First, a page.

Remember the last election cycle when most of the campaign and Capitol Hill talk focused on the federal budget deficit?
Now, however, with the Nov. 4 balloting day just about a month away, it's pretty much crickets when it comes to the deficit.
Part of the reason is that as the fiscal 2014 year is winding down, the U.S. deficit is dropping. Last month the U.S. Treasury reported that the country's debt level fell again, on a fiscal year-over-year basis, to $589.5 billion. August's deficit was $128 billion. That's a 58 percent reduction from the fiscal 2009 deficit peak of $1.42 trillion.
There are lots of explanations for the drop in the United States' debt, and they all are being debated by economists and pundits across the political spectrum. But that's just not catching the general -- or voting -- public's fancy.
Instead, the legislative and political catch phrase now is tax reform.
Taxes aren't cheap, but tax talk is: Sadly, though, it's all just talk at this point, as any real movement toward a tax code revision has stalled.
Sure, politicians are still castigating our current tax system as a wasteful mess of complexity and sweetheart deals for those who can hire high-dollar lobbyists.
And yes, the House and Senate tax-writing committees have held hearings and even marked up a few tax bills.
A couple of Republican Senators, Marco Rubio of Florida and Mike Lee of Utah, even touted their own tax reform plan in a recent Wall Street Journal opinion piece. They say their changes would simplify the tax structure, consolidate and lower income tax rates and eliminate or reform deductions.
Good luck with that, Senators, especially that "eliminate or reform deductions" part.
Outgoing Ways and Means Chairman Dave Camp (R-Mich.) watched as even some in his own party trashed his thorough and unsparing tax code overhaul outline. A consistent complaint is that it does away with many tax breaks upon which millions of taxpayers have come to rely.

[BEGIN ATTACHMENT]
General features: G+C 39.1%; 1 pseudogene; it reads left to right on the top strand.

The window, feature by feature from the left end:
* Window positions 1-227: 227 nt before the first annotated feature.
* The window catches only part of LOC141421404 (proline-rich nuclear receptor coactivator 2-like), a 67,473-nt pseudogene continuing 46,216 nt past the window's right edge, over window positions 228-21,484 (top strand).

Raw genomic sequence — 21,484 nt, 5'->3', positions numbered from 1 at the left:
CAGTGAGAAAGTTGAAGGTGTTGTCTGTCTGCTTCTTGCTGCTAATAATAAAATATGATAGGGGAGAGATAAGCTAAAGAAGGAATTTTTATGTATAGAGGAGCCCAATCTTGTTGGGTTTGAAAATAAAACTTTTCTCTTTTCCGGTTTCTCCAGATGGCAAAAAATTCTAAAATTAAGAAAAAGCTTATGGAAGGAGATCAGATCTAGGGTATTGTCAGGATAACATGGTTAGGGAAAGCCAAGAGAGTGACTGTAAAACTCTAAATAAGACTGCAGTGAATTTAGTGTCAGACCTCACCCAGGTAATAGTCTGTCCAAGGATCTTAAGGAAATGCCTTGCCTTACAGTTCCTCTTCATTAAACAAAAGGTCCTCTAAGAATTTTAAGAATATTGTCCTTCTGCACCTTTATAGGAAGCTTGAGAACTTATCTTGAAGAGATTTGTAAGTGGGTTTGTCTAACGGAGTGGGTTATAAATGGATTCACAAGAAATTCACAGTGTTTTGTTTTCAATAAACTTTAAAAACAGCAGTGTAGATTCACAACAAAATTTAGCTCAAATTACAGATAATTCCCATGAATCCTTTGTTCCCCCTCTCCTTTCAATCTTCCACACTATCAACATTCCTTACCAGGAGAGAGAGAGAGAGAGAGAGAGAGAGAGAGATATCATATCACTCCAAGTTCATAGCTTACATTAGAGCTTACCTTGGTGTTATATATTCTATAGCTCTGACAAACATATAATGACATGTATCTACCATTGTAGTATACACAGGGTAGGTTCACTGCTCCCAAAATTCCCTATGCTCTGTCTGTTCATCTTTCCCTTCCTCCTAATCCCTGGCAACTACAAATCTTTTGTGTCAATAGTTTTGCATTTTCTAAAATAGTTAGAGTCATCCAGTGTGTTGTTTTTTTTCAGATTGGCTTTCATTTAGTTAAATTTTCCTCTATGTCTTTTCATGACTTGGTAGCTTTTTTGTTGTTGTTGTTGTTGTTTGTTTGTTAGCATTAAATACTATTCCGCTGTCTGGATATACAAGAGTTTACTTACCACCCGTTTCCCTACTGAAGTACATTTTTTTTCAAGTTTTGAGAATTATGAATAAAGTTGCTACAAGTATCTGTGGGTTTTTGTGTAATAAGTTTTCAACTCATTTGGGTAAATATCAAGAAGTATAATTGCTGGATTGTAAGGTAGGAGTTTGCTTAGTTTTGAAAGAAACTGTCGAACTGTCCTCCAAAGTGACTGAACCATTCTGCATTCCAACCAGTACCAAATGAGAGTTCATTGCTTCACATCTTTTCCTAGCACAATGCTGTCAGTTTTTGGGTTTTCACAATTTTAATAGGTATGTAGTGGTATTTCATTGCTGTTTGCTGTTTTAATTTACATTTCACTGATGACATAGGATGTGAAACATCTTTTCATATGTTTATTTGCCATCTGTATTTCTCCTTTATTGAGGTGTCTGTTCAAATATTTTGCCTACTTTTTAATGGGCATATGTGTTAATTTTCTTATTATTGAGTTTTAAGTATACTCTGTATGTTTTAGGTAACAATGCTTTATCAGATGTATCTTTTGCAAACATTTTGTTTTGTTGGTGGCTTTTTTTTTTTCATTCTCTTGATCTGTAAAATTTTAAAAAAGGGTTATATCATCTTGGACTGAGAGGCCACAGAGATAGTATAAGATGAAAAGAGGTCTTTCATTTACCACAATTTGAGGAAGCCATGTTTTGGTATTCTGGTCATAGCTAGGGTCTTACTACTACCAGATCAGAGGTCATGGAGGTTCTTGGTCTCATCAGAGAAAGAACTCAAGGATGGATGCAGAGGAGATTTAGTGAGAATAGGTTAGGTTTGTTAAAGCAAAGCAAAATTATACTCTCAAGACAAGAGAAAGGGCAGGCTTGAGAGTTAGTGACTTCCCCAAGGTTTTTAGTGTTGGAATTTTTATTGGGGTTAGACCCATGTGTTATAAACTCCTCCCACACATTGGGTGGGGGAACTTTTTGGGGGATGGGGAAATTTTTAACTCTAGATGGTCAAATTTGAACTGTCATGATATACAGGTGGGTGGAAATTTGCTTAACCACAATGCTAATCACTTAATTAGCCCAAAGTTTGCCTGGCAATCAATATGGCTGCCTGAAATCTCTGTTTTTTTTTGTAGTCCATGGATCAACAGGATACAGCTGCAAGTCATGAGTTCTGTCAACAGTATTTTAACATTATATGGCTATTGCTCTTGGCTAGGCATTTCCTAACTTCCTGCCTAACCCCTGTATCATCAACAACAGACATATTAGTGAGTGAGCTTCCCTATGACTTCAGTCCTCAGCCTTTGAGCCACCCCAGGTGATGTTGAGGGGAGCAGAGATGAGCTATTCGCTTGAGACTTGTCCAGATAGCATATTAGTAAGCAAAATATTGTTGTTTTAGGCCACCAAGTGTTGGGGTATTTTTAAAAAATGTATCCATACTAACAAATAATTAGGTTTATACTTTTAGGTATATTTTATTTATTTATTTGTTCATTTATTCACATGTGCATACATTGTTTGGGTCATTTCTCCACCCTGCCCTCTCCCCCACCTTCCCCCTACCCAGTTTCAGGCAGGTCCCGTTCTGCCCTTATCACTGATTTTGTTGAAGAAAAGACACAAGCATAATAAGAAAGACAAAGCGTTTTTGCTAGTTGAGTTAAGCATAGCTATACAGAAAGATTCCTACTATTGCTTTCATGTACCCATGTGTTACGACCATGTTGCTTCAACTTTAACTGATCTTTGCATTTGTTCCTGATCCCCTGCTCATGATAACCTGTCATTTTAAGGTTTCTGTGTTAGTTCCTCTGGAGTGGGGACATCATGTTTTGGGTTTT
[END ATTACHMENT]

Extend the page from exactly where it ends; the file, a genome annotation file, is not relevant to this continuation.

Duh! Look up reform in Webster's. The first definition says, "A change for the better as a result of correcting abuses."
Tough tax reform choices: Critics of the current humongous Internal Revenue Code say it is riddled with tax breaks that benefit a select few taxpayers. They want to erase many of these tax deductions, credits, exemptions, etc., known collectively as tax expenditures.
It will be interesting to see if any such efforts start next year, after a new Congress is seated. Note the word start. Nothing is likely to happen during the final years of the Obama Administration. But jockeying for future tax code changes will begin and, depending on which party occupies the White House in 2017, some tax changes could be realized.
As a preview, this week's Weekly Tax Tip looks at eight tax breaks that keep billions out of Uncle Sam's hands.
They affect individuals' mortgage interest, capital gains and dividends, state and local taxes, charitable gifts, federal retirement benefits and workplace-provided health care coverage and pension plans. Tax treatment changes in these seven areas would be felt mostly by middle- and higher-income earners.
Lower-paid taxpayers, however, also could take a hit if the complicated and expensive Earned Income Tax Credit also is revamped.
Altogether, these eight individual tax breaks are projected by the Joint Committee on Taxation to cost the U.S. Treasury almost $4 trillion in uncollected taxes between 2014 and 2018.
If these tax breaks are among changes made to the tax code, it could mean a simpler tax system. The new money also would help reduce the federal deficit even more. That's a win-win.
But before that can happen, members of Congress must be convinced that substantive tax reform also is a political win.
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